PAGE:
A look at some of the key reshoring and onshoring trends taking place right now.
Whether they’re bringing manufacturing operations back to the US (i.e., “reshoring” or “onshoring”), sourcing raw materials from domestic suppliers or transferring business operations to a nearby country (“nearshoring”), companies are taking these measures to shore up their supply chains during this disruptive period.
The reasons for these moves are clear, but they’re not always practical or economical for manufacturers that have long used offshoring for both production and sourcing. “For decades on end, US firms have been shifting their production facilities abroad in pursuit of cheaper materials and labor,” Sabrina Kessler reports in Why US companies are reshoring their business.
“Globalization has pushed down costs and widened profit margins considerably for many enterprises,” she writes, “with supply chains becoming the target of fierce competition as firms seek greater efficiency.”
The global pandemic turned these business models on end, forcing companies to rethink where they get their raw materials and finished goods from. Add a container shortage, port congestion and labor shortage to the equation, and the push to bring at least some of those operations back onshore is now in full force.
“The fast upswing of the US economy, in general, is causing problems for many domestic firms [that] complain about a severe shortage of raw materials and suppliers,” Kessler points out. “Intermediate products are not available, and microchips are extremely hard to get. The coronavirus crisis shows that the optimization drive of corporate executives has its flaws.”
Some of the higher-profile reshoring moves have been highly publicized. In March 2020, Intel said it would invest $20 billion into two new Arizona semiconductor plants, while General Motors announced that it would reshore battery production to a new hub in Michigan, according to Kessler. Rather than build a planned factory abroad, US Steel decided to put it in Alabama or Arkansas. Other companies discussing similar moves include Lockheed, General Electric and Thermo Fisher.
The numbers are already adding up. According to Times News Network, the reshoring of jobs to the US from overseas is expected to reach more than 200,000 in 2022, higher than the previous peak of 180,000 jobs in 2017, Harry Moser, president of the Reshoring Initiative, says.
“The pandemic and the supply chain disruptions that resulted,” Moser told the publication, “have made companies more aware that being dependent on something that’s coming from halfway around the world, has to get through two ports across the ocean and is coming from a potential adversary, China in this case, that there’s more risk than they thought there was.”
Bringing it Back
Some industries are more apt to reshore and onshore than others. For example, Plastics Today says US plastics production facilities are “chomping at the bit” to take on more reshored projects in 2022. “The phone is ringing with customers wanting to source USA parts because of the headaches with long lead times and increased shipping costs from China,” one manufacturer told the publication. “We have two major OEMs reshoring parts and have found their costs to be lower.”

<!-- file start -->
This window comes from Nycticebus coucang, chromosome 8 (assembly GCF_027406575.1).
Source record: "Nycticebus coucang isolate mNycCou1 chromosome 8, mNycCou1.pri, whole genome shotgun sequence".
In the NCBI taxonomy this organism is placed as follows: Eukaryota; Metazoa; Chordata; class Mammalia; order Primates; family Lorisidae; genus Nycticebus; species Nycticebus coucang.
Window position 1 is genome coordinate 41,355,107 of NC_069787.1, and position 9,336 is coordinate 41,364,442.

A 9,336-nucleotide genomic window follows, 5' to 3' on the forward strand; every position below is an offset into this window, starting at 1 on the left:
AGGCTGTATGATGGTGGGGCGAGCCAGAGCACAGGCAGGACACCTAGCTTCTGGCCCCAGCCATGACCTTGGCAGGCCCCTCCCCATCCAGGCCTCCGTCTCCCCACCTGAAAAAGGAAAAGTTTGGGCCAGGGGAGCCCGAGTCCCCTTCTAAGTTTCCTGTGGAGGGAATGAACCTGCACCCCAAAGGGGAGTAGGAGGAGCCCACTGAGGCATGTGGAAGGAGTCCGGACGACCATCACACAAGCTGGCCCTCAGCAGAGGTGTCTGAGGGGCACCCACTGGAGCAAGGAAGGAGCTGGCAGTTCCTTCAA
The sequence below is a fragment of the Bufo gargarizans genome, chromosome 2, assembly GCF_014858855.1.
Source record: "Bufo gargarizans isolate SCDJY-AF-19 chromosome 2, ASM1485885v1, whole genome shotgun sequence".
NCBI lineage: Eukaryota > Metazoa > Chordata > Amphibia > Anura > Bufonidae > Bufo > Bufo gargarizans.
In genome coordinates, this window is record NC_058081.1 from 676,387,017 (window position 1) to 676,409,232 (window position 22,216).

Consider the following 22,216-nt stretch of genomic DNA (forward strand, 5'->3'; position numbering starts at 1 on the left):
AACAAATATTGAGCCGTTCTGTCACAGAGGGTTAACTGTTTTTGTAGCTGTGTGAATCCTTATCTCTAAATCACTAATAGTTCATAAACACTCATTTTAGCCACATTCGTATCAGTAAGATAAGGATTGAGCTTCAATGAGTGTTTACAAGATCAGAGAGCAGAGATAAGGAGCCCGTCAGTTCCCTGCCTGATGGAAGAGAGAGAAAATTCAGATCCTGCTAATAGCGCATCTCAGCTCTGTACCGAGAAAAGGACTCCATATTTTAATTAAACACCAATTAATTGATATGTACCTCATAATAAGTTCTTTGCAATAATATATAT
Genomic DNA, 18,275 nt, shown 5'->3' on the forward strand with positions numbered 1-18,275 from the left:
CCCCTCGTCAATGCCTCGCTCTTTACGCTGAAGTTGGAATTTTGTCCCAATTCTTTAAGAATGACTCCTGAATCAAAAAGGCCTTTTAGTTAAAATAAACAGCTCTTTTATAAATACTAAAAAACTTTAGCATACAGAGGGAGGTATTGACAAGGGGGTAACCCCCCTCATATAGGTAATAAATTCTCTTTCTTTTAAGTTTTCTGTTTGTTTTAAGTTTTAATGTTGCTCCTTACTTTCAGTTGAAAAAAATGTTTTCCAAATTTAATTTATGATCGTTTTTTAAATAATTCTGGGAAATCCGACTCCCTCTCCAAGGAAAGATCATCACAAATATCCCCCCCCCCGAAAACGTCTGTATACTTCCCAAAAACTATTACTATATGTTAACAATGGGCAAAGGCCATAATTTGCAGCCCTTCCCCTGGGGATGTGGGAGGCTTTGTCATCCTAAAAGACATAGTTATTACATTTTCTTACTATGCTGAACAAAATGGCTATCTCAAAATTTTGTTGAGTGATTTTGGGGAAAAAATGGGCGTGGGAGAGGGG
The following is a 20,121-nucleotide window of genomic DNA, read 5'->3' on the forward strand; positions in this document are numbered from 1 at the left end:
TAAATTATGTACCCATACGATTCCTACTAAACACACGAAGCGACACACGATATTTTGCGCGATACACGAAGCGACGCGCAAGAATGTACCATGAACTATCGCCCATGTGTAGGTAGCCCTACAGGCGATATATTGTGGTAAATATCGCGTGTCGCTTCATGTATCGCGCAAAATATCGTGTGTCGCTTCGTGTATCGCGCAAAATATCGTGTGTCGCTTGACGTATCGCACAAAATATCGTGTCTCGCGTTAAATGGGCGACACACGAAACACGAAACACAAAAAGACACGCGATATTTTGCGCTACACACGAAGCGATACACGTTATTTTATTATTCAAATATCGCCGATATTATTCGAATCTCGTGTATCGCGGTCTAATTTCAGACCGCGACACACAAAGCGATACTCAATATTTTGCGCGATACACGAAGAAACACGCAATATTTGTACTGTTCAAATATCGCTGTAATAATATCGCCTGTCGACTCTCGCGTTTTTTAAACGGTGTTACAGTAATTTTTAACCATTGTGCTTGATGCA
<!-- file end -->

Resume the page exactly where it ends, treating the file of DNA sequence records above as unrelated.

Products coming back to the US range from medical devices to consumer products and some toys. “Many customers worry about resin certifications, following documented procedures, and trademark infringements,” another leader in the plastics industry said. “Raw material lead times and availability have also contributed to reshoring. Companies are feeling the pressure of the global economic disruptions and are evaluating the benefits of domestic manufacturing.”
A similar trend is taking place in other industrial manufacturing sectors, where companies like Acme Alliance are working harder to keep their operations and jobs closer to their customers, The Washington Times reports. A maker of custom finished aluminum die-cast components for autos, heavy trucks and agricultural machinery, the company estimates that 20% of its domestic sales over the past five years have brought back jobs to the US.
“We keep telling our customers that the best strategy is to source locally,” the company’s president told the publication. “You reduce your level of inventory, your quality is better, you save a lot of costs with traveling. So finally, after this whole problem with COVID and now these logistics issues that we’ve been seeing all over the world, they realize that it makes a lot of sense.”
Faced with an increasingly vulnerable global supply chain, manufacturers are building greater logistical resilience both through reshoring and nearshoring their operations, according to FreightWaves. It says reshoring of manufacturing operations back to the U.S. could inject as much as $443 billion into the economy over the next several years, according to Thomas’ 2021 State of North American Manufacturing Report, which said 83% of manufacturers surveyed indicated they were “likely” to “extremely likely” to reshore, up from 54% in the 2020 survey.